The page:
Road to Morocco is slick, glossy, and gorgeously photographed by veteran William C. Mellor. It remains the only Road film to date selected for registry by the National Film Preservation Board.
By then, audiences were coming in pre-conditioned to what they were about to see, although “participate in” might be a more apt phrase. There was no fourth wall for the actors to break – by talking to or about the audience – because that wall was never put up to begin with. For instance, when Hope, Crosby, and Lamour sing a reprise of “Moonlight Becomes You” in the middle of the desert, their voices interchange in each others' mouths with every chorus. A camel remarks, “This is the screwiest picture I've ever been in!” Well, after all, it's a Road picture.
Despite all the on-screen craziness, in one of the ironies only Hollywood can produce Road to Morocco was, of all things, nominated for an Academy Award for best original screenplay (for Frank Butler and Don Hartman).
You wouldn't think they could – or would have dared – to push the envelope any further, but they did. It had been nearly four years between “Roads,” but the public had not begun to tire of the franchise.
Released in 1946, Road to Utopia is the series' only period piece. Set in turn-of-the-20th-century Klondike, the comedy is filled with Hollywood inside jokes, talking animals, and ad-libs like none before or since. It was bona fide film anarchy. Therefore, it was only – ahem – natural that another nomination for best original screenplay (for Melvin Frank and Norman Panama) would follow.
But since Utopia was such lunacy, there was really no comedic place left to go. As a result, the formula was slightly tweaked to that of a standard musical comedy for Road to Rio in 1947, which in many ways remains the most well-crafted and “legitimate” picture in the series. The addition of the Andrews Sisters as guest stars suggests that the variations on the trio's modus operandi was wearing thin even if the fun had far from faded. Despite the downshift in format, Road to Rio remains a delight.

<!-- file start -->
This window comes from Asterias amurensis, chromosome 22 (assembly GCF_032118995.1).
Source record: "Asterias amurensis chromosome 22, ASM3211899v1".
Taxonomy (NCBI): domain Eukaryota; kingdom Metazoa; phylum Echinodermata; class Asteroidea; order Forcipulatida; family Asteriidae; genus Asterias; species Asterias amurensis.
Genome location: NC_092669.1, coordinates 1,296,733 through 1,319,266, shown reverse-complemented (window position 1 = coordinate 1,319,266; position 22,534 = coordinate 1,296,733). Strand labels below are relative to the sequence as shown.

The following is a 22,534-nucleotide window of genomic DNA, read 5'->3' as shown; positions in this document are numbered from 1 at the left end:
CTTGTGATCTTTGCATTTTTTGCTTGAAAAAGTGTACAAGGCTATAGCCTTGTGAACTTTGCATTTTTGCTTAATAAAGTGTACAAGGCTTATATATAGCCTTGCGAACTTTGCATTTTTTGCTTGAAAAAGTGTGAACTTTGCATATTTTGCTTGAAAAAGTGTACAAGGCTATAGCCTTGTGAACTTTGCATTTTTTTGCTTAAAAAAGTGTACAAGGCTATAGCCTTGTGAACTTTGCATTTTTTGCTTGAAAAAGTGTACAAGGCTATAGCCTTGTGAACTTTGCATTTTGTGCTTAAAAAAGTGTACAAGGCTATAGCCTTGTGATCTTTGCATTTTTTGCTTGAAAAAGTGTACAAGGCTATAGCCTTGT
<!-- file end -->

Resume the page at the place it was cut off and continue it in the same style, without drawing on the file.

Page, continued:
With the 1952 entry Road to Bali – in Technicolor – the old anarchy returned, though for the first time there was a mechanical air to it. All the tried-and-true Hollywood inside jokes and cameos are there, among them a memorable Humphrey Bogart tugging the “African Queen” down a jungle river, but while Road to Bali is very funny, it does feel calculated for effect. The free-wheeling spirit had been dulled.
Bali was the end of the Road for Paramount, but not for Hope and Crosby. Ten years later, they bankrolled funding for The Road to Hong Kong (note the addition of the article), shot in England and released through United Artists in 1962.
Bing Crosby, Joan Collins, Bob Hope in The Road to Hong Kong
With Hong Kong, the old Hollywood double standard – older actors can be paired with younger actresses, but not the other way around – was to raise its head in the case of Dorothy Lamour. Over the loud objections of Bob Hope, youthful Joan Collins was cast as “the girl in the middle,” with Dotty relegated to a “guest star” role near the end of the film.
Incidentally, Hope was right. The whimsical chemistry is missing between him, Crosby, and Collins, a point driven mightily home when Lamour shows up and the magic of the old days suddenly shifts into high gear. Despite this near-blasphemous recasting, with the Road to Utopia team of Norman Panama and Melvin Frank writing and directing, Hong Kong didn't fare badly.
The Road to Hong Kong turned out to be the team's swan song, but only because of Crosby's death in 1977. At the time, plans were in the works for “The Road to the Fountain of Youth". I should add that unlike most swan songs, The Road to Hong Kong is actually better than the previous Road effort. The '40s pop-culture phenomenon was really ageless, after all.
A Paramount writer once said there was a simple formula for a Road picture: “Get 'em up a tree, throw rocks at 'em, get 'em down from the tree.”
Personally, I'd say: Add exotic locales, great songs, anything-for-a-laugh jokes, audience “participation,” and three stars who click like a well-oiled machine, and that's really all you need.
It's difficult to capture the feel of these films on a page … trust me, I know. So, treat yourself to a look at some random moments of craziness from the series in the DTS-TV production, “Road Smiles.” If you're a fan, you're probably already smiling at the thought. If you're new to the pictures, be prepared to become a fan.
© Derek Taylor Shayne